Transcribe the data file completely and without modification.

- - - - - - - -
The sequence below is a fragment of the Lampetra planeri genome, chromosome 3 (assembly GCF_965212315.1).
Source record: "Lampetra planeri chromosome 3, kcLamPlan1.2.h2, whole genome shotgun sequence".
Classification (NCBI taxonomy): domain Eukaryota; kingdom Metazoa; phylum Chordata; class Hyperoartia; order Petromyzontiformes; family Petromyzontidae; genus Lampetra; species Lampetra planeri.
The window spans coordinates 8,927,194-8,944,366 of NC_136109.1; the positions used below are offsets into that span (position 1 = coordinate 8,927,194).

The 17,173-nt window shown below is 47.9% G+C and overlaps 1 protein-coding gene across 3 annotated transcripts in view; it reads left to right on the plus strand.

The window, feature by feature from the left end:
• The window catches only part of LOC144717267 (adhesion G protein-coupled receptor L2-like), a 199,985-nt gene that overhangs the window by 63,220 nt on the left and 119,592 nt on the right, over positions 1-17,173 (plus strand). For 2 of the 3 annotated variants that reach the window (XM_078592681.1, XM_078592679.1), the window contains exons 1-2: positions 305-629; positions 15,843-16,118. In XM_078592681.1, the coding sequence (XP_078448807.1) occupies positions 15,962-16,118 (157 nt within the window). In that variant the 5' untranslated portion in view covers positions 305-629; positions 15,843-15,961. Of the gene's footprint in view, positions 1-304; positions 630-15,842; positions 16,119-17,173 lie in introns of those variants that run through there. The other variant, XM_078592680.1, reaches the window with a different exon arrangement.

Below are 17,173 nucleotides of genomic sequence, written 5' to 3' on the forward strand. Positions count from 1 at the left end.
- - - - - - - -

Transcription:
The sequence below is a fragment of the Lampetra planeri genome, chromosome 3 (assembly GCF_965212315.1).
Source record: "Lampetra planeri chromosome 3, kcLamPlan1.2.h2, whole genome shotgun sequence".
Classification (NCBI taxonomy): domain Eukaryota; kingdom Metazoa; phylum Chordata; class Hyperoartia; order Petromyzontiformes; family Petromyzontidae; genus Lampetra; species Lampetra planeri.
The window spans coordinates 8,927,194-8,944,366 of NC_136109.1; the positions used below are offsets into that span (position 1 = coordinate 8,927,194).

The 17,173-nt window shown below is 47.9% G+C and overlaps 1 protein-coding gene across 3 annotated transcripts in view; it reads left to right on the plus strand.

The window, feature by feature from the left end:
• The window catches only part of LOC144717267 (adhesion G protein-coupled receptor L2-like), a 199,985-nt gene that overhangs the window by 63,220 nt on the left and 119,592 nt on the right, over positions 1-17,173 (plus strand). For 2 of the 3 annotated variants that reach the window (XM_078592681.1, XM_078592679.1), the window contains exons 1-2: positions 305-629; positions 15,843-16,118. In XM_078592681.1, the coding sequence (XP_078448807.1) occupies positions 15,962-16,118 (157 nt within the window). In that variant the 5' untranslated portion in view covers positions 305-629; positions 15,843-15,961. Of the gene's footprint in view, positions 1-304; positions 630-15,842; positions 16,119-17,173 lie in introns of those variants that run through there. The other variant, XM_078592680.1, reaches the window with a different exon arrangement.

Below are 17,173 nucleotides of genomic sequence, written 5' to 3' on the forward strand. Positions count from 1 at the left end.